Wait until we're blessed and all the same
Full of blood, loving life and all it's got to give
Englishman going insane
Down on my knees in suburbia
Down on myself in every way"
-David Bowie, "The Buddha of Suburbia"
David Bowie is my favorite musical artist. I spent my formative years tracking down every last track he ever released officially (ever heard the cover of "Like A Rolling Stone" he released on Mick Ronson's final solo album? I have), so it didn't take long for me to stumble upon his marvelous soundtrack for the BBC miniseries The Buddha of Suburbia. And, as dedicated as I was to experience all things Bowie, I promptly got my hands on a copy of the show itself. So, in a way, I grew up with The Buddha of Suburbia. Having not seen it in years, I jumped at the chance to review it. I knew what I was in for, but the question is: does it hold up?
The Buddha of Suburbia tells the story of Karim (Naveen Andrews), a half-Indian, half-British teenager growing up in London in the 1970's. His father (Roshan Seth), an Indian Muslim has set himself up as Buddhist guru to better insinuate himself with the locals. This leads to an extra-marital affair with one of the neighbors. Karim has to deal with the disintegration of his family while also deciding who he wants to be, in addition to coming to terms with his budding sexuality and the latent racism of the period.
At only four episodes, the show charts a lot of growth for young Karim. Each episode is roughly its own self contained story--that is to say, each one has a beginning, middle, and end--but the events of each carries on into the next. Karim's father's infidelity is addressed in the first episode, but the fallout isn't seen until the second. While Karim is the subject of the show, several members of the supporting cast get the spotlight shone on them, as well. In particular, Jamila (Nisha Nayar), Karim's best friend, is forced into an arranged marriage by her father. The suitor is a fat, lazy slob, and a cripple to boot. Despite this, he ends up as a rather sympathetic character, as Jamila refuses to give him the time of day, causing him much distress.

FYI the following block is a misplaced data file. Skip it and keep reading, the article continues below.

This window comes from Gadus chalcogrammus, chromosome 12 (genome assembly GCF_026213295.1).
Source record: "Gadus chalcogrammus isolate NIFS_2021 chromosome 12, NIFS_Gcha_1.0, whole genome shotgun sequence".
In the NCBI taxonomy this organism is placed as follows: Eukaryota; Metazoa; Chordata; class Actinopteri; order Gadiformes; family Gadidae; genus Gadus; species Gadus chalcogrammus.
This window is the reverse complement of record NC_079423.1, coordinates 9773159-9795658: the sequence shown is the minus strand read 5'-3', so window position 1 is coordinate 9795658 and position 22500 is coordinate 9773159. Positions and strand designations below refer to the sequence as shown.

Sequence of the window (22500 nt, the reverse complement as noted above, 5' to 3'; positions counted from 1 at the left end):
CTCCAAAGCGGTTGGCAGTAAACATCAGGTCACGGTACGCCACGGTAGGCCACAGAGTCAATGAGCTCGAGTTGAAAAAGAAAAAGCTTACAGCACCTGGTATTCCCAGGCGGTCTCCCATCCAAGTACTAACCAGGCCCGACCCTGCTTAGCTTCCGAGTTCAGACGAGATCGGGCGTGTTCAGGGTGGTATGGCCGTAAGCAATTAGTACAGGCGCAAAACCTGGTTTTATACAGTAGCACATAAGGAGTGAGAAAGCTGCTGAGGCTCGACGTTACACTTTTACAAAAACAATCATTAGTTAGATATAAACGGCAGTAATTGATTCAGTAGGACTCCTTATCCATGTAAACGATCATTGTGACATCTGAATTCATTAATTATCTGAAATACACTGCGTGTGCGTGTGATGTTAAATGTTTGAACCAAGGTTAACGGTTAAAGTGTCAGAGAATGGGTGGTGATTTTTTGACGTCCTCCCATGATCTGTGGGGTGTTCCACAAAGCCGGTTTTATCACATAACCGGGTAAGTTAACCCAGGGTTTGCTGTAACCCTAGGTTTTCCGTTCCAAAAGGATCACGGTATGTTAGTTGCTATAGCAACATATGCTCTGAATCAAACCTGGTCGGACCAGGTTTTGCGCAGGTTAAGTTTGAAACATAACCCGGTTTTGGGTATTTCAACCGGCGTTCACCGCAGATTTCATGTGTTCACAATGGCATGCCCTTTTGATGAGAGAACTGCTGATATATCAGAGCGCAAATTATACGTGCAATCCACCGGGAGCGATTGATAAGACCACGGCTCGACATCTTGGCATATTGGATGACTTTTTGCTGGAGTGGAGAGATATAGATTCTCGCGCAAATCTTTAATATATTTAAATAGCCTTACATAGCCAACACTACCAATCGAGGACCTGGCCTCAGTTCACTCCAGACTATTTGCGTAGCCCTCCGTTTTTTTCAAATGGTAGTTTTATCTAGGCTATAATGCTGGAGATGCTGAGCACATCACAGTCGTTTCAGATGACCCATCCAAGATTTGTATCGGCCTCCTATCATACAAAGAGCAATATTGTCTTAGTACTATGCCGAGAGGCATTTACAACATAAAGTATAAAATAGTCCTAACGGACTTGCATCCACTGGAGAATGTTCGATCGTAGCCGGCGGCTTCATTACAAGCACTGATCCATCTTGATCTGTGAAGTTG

Karim becomes the focus of the show in the latter episodes, as he tries to make it as an actor, forcing him to come face to face with racism towards immigrants. For those who don't know, England saw a lot of immigration, particularly from Pakistan, in the late 60's and early 70's (fun fact: The Beatles classic "Get Back" was originally jokingly titled "No Pakistanis" in a home demo), and many born and bred Englishmen were resentful of these new neighbors. Karim becomes a victim of this a few times throughout the series.
The show contrasts these serious situations with a hearty dose of humor. At one point, Karim's father entreats Karim to stay at the house of his mistress, saying, "Am I not your loving father? Didn't I wipe the shit from your ass when you were a baby?" To which Karim replies, "No, you didn't. Mum did!" There's also a lot of situational humor. Jamila's marriage is often played for laughs, as her husband is a slovenly buffoon. But I found that the humor never undercut the drama. Instead, by providing a contrast, it put the drama in a different light.
So now for that pesky question: Does it hold up? While I'm certainly more critical now than I was when I first saw it, The Buddha of Suburbia still provides many of the same pleasures I remembered. The later episodes aren't as strong as the earlier ones, but there's a fairly consistent level of quality running through the entire miniseries. And you have to admit, it does have a great soundtrack.